But I can see why Collins took the path she did. I understand and I can’t fault her for it. It is a brilliant ending when taken in the context of the entire arc.

  • Eeeh. I built up the first two books in my head far too much.

    Finnick’s death – like you said.

    Katniss was basically mad, drugged, recuperating or asleep for large parts of the book – considering she’s the reader’s eyes and ears, I wasn’t digging this at ALL. This was my biggest problem.

    As an author, I would have killed Peeta, Gale or Katniss, or, god, all three(!), before I killed Prim. As a ‘small light in the darkness’ hope for the future, Prim would have worked so much better than Katniss’s kids, who we barely knew at all. I just wasn’t buying Katniss agreeing to kids, either.

    There were things I dug, massively. These are all minor. It just wasn’t the experience I was expecting!


    I still don’t really know how I feel about Mockingjay. I feel like it was rushed and that with another draft or two it could have been better.

    I look at my Goodreads review and it’s full of vitriol. I had a very visceral reaction to this book. I didn’t like the way that Katniss’ characterization went in this book. I thought that it was kind of weird that so much of the interesting stuff happened off-camera (like Finnick’s senseless death! WTF?), and our hero sat out a lot of the really exciting stuff.

    However, with some distance I like the way the overall arcs came back together. There’s a great story in Mockingjay, but I think that Katniss may have been the wrong POV character for it. Great trilogy on the whole, though.

  • I loved the entire series and had the good fortune to read it all in one go (started reading it about a week before Mockingjay was released). The only part I felt was a little off was the beginning, where I was a little TOO disoriented after having read Catching Fire with that phenomenal (and horrible) ending and then jumping into Mockingjay. Other than that, I felt that the book was spot on, terrible, and wonderful. All this sort of “meh” response really confuses me. I understand on some level that that feeling comes from the series actually WRAPPING UP. You know, ending. Not just being left open-ended like other stories are, to the point where you have no idea what the hell happened, but with an honest-to-God conclusion. Some people yearn for a resolution but don’t appreciate it when it shows up.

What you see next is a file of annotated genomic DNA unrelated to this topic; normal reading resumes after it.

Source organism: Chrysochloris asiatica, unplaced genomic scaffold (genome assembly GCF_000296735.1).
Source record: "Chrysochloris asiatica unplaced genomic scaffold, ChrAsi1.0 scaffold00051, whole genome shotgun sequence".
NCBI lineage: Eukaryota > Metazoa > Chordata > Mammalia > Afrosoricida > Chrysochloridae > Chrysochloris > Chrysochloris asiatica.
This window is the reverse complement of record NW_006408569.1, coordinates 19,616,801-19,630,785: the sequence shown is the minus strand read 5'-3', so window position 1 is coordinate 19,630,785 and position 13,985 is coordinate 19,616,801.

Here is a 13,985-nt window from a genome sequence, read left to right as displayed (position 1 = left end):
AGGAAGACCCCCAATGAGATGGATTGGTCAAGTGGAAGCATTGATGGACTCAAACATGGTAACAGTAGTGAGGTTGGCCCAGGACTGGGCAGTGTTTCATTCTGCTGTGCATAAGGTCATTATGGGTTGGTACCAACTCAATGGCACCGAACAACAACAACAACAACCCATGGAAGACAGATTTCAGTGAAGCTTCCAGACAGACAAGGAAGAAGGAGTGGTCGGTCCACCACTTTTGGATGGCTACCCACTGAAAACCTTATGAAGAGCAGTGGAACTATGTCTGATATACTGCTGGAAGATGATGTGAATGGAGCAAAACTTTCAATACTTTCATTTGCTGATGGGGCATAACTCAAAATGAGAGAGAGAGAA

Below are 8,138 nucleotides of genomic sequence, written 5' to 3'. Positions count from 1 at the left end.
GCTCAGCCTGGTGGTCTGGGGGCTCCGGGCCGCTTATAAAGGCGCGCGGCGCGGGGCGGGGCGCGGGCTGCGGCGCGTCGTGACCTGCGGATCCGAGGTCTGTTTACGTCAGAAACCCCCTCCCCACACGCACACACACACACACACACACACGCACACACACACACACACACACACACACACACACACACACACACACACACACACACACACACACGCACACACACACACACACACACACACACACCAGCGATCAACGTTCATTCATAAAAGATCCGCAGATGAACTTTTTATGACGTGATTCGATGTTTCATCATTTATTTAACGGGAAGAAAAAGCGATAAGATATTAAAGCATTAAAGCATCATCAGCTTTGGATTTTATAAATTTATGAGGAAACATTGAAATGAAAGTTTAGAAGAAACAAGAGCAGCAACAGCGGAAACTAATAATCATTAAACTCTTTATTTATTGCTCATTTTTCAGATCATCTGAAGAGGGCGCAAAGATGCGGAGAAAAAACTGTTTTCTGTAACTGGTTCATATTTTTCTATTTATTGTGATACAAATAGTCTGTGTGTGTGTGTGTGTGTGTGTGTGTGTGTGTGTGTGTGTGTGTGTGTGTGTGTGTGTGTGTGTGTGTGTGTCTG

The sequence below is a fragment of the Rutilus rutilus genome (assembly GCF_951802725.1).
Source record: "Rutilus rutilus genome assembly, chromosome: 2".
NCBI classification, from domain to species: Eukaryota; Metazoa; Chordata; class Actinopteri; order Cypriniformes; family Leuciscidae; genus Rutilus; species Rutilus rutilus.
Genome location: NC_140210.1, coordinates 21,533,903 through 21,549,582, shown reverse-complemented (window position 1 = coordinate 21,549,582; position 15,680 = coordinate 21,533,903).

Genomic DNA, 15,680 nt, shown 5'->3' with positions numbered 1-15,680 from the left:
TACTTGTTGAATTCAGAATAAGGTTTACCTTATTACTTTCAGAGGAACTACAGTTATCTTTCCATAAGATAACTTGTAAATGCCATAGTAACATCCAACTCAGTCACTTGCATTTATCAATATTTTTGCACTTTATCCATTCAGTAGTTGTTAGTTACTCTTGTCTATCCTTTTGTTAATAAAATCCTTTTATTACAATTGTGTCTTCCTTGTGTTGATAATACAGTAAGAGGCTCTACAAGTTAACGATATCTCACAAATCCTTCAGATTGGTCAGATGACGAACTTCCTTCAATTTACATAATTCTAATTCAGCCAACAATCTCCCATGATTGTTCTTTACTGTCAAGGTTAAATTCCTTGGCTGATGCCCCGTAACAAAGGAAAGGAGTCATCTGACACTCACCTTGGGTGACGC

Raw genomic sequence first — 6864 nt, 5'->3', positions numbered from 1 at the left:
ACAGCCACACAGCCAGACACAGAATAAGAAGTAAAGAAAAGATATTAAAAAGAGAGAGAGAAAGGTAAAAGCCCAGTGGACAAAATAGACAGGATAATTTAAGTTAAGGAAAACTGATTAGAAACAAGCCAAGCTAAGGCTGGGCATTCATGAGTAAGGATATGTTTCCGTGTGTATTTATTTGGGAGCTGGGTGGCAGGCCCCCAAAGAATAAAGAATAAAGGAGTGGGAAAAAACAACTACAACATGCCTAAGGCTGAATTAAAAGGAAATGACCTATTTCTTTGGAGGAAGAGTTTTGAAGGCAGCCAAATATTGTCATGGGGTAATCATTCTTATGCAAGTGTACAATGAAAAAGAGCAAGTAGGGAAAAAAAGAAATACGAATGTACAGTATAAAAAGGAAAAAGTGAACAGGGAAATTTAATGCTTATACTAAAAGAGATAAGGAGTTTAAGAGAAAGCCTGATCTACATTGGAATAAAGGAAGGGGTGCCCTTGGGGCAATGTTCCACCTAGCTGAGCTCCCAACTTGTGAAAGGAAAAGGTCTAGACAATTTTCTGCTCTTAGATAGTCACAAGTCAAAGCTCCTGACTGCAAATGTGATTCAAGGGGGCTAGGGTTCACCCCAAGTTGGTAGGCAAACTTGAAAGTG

On the other hand, my personal response to the ending was a gaping, seemingly endless depression. Yeah, the couple I wanted got together. Yeah, there was a definitive resolution, I wasn’t left hanging. And yeah, I know a little about life after all of this… but it made me feel so DEPRESSED. I had to go read Meg Cabot’s the Princess Diaries (my comfort read) just to keep from slitting my wrists. It was brilliantly done, that ending. Kudos to Collins. But GOD, she was too good because I couldn’t stomach even the thought of rereading the series – it was too powerful. I had a similar reaction when I finished reading “Wicked” by Gregory Maguire.

    That and much as I didn’t like Prim (I didn’t feel she had much of a personality), her ending was just sort of… salt on the wounds. And the conclusion to Finnick and Annie’s storyline (the kid) reminded me a lot of the last Harry Potter book when Teddy Lupin just ends up completing the circle of repeating history that Harry’s life is founded on – i.e. parents sacrificed for the child to survive, essentially scarred from birth because of what happened to the parents.

  • I read it, and I did love it. Could not put the book down. But there was a part when I was clutching the book close that I had to put it down (literally) and asked myself why we were going through all this. Kat doesn’t even get close to the president, and but the time we see the “packets” fall, I felt like we were in some alternate reality and that this couldn’t have been happening.